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Bob Lutz: OU's Young is the hot name but Shockers' Shamet will be heard from

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Bob Lutz
December 15, 2017 - 12:43 pm

Duke’s Marvin Bagley III might be the best freshman in college basketball this season. But I reserve handing him that title until after I see Oklahoma guard Trae Young in person Saturday against Wichita State.

Young, OU’s 6-feet-2 dynamo, is leading the country in scoring at 28.8 points per game. He also finds time to average 8.8 assists. He does everything and is sure to be on his way to the NBA after one season with the Sooners.

But the guy they’re not talking about much is Wichita State redshirt sophomore Landry Shamet. And by “they’re” I mean the national pundits who drive the media coverage of college basketball.

The 6-4 Shamet is legit and we know that around here. And it’s not like Shamet is a national secret because he has gotten some well-deserved run.

But while all eyes will be on Young during Saturday’s WSU-OU game at Intrust Bank Arena, I’m expecting Shamet to steal the show. Or at least be a player who earns equal billing with the Oklahoma whiz kid.

Those portraying this game as a Young-Shamet showdown are probably letting their emotions get in the way of the truth. I don’t know how much Young is going to guard Shamet, or vice versa. But I suspect they won’t spend all that much time defending one another because of the potential wear-down factor.

We know Shamet is an outstanding defensive player, but the Shockers have others who can take on the Young assignment. How the Sooners go about defending Shamet will be an interesting side story.

Shamet averages just more than 16 points per game playing for a coach, Gregg Marshall, whose system does not churn out high individual scorers. But the Shocker guard has scored 51 points in the team’s past two wins over South Dakota State and Oklahoma State, including 30 last Saturday in Stillwater, Okla.

Shamet shoots 55.3 percent overall and 53.5 percent from the three-point line. He missed the fall workout period with a stress fracture in his foot and looked a bit tentative in the Shockers’ early games.

That’s not the case now. Shamet is playing at a high level both offensively and defensively and after playing only 17, 20 and 24 minutes in Wichita State’s first three games, has been on the floor for at least 34 minutes in five of the Shockers’ past six games.

He’s that valuable. There is a noticeable drop-off when Shamet is not on the floor, even though the Shockers have solid depth at the point guard position with Samajae Haynes-Jones, Conner Frankamp and Austin Reaves all capable of playing the position.

Perhaps Shamet will get more rest time when Haynes-Jones fully recovers from a stomach issue that has kept him sidelined for most of the past couple of games, but don’t bet on it. Just two seasons after Ron Baker and Fred VanVleet departed as Shocker icons, Shamet is playing his way into their small circle.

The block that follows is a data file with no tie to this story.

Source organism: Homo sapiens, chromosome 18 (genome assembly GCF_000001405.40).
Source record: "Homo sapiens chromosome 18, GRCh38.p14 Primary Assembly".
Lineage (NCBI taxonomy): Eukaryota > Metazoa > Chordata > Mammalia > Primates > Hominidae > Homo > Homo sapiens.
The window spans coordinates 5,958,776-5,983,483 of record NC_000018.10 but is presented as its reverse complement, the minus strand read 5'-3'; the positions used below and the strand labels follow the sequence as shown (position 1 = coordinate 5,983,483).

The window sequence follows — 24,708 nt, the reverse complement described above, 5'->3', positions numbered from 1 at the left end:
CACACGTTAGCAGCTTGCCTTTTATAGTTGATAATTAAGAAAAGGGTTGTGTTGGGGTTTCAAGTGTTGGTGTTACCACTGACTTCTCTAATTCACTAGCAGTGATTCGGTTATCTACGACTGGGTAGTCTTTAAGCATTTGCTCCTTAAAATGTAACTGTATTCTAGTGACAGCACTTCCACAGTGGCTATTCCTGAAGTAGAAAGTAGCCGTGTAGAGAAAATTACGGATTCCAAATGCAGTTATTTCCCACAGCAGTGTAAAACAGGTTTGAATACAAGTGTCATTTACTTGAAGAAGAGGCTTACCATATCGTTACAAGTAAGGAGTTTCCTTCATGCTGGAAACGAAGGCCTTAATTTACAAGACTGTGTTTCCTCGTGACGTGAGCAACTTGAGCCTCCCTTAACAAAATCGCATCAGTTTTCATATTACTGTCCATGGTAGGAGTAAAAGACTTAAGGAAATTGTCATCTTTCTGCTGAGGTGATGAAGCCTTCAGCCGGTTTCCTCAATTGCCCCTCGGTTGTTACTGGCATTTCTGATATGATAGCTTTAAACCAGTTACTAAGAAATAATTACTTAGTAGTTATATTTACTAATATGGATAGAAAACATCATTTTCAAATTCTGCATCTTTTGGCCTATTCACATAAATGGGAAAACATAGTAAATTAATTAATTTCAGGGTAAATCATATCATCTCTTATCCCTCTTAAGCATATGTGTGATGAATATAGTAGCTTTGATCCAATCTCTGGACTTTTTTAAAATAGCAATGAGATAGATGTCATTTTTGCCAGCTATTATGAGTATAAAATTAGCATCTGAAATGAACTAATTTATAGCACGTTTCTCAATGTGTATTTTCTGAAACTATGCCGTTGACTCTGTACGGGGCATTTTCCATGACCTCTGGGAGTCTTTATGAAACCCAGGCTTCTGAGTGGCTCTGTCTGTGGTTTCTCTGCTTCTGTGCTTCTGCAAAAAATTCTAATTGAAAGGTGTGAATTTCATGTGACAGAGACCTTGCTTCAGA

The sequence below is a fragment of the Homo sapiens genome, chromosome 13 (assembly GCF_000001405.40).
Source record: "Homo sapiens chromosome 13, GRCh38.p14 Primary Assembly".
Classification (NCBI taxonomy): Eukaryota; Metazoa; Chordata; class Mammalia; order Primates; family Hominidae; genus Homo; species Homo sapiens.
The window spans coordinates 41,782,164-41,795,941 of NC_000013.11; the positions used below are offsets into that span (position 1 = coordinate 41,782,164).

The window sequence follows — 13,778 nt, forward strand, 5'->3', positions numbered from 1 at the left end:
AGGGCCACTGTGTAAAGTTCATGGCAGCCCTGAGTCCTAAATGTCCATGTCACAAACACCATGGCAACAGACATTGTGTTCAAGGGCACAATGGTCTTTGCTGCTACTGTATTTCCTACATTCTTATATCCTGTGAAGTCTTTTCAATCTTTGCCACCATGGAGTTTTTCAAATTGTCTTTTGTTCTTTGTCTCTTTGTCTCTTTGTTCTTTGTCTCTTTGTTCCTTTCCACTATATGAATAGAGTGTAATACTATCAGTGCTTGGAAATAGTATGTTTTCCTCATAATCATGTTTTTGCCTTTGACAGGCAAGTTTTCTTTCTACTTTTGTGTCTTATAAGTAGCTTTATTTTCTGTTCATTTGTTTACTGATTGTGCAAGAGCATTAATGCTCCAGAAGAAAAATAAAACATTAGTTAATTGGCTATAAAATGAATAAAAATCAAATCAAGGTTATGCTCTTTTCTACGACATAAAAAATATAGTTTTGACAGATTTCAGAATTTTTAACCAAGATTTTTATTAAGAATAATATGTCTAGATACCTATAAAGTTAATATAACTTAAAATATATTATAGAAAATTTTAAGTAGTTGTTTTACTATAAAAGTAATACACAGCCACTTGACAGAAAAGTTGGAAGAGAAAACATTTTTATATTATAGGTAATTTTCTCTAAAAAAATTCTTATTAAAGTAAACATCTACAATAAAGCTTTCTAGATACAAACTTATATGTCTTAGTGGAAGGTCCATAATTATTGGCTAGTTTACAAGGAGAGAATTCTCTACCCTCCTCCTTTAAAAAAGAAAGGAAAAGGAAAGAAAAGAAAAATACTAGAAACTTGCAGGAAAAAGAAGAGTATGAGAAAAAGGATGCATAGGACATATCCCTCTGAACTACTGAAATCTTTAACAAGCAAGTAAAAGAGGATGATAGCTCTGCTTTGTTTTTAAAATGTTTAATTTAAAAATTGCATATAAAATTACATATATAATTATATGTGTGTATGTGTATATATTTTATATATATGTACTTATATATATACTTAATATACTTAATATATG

"He's a great shooter,” Marshall said of Shamet to reporters this week. “Obviously, he has worked extremely hard. You aren't born a great shooter; you have to develop it and work on it. He has great hand-eye, a tremendous athlete, he elevates on his jump shot. He has great form, and has had great coaches and teachers all along the way. He takes good shots, too. He doesn't take a whole lot of bad shots. I don't recall very often ever being upset with him pulling the trigger."

As Marshall has said many times, though, Shamet’s value extends beyond his ability as a shooter. There are so many things he can do, starting with better-than-average passing and ballhandling abilities that allowed him to move from the shooting guard position to the point last season. That move, essentially trading backcourt spots with Conner Frankamp, ignited the 2016-17 Shockers.

Shamet’s size is a huge boost, too. It allows him to guard opposing guards and small forwards and to rarely be caught in a defensive mismatch.

Young may well be the best player on the floor Saturday at Intrust Bank Arena, but Shamet is going to have something to say about that.

Young has scored at least 28 points in the Sooners previous five games and had 43 in a 90-80 win over Oregon on Nov. 26. He, too, plays a lot of minutes – 32 or more in six straight games.

Young, though, has turned the ball over 30 times in eight games compared to 16 turnovers for Shamet in nine games.

Young does have an edge in assists (70 to 39) and steals (18 to eight).

Regardless of the numbers, though, the Young-Shamet matchup is an intriguing game within an intriguing game. OU has made obvious strides from a down season in 2016-17, one that followed a Final Four appearance the previous season sparked by Buddy Hield.

Wichita State is ranked No. 3 in the country and Shamet is clearly the best player on the team. As more and more people see him, Shamet’s notoriety will grow. He’s a great player on a great team.

Trae Young will likely be the first name mentioned on Saturday’s ESPN 2 broadcast. Shamet’s name could well be the one the broadcasters talk about last.​

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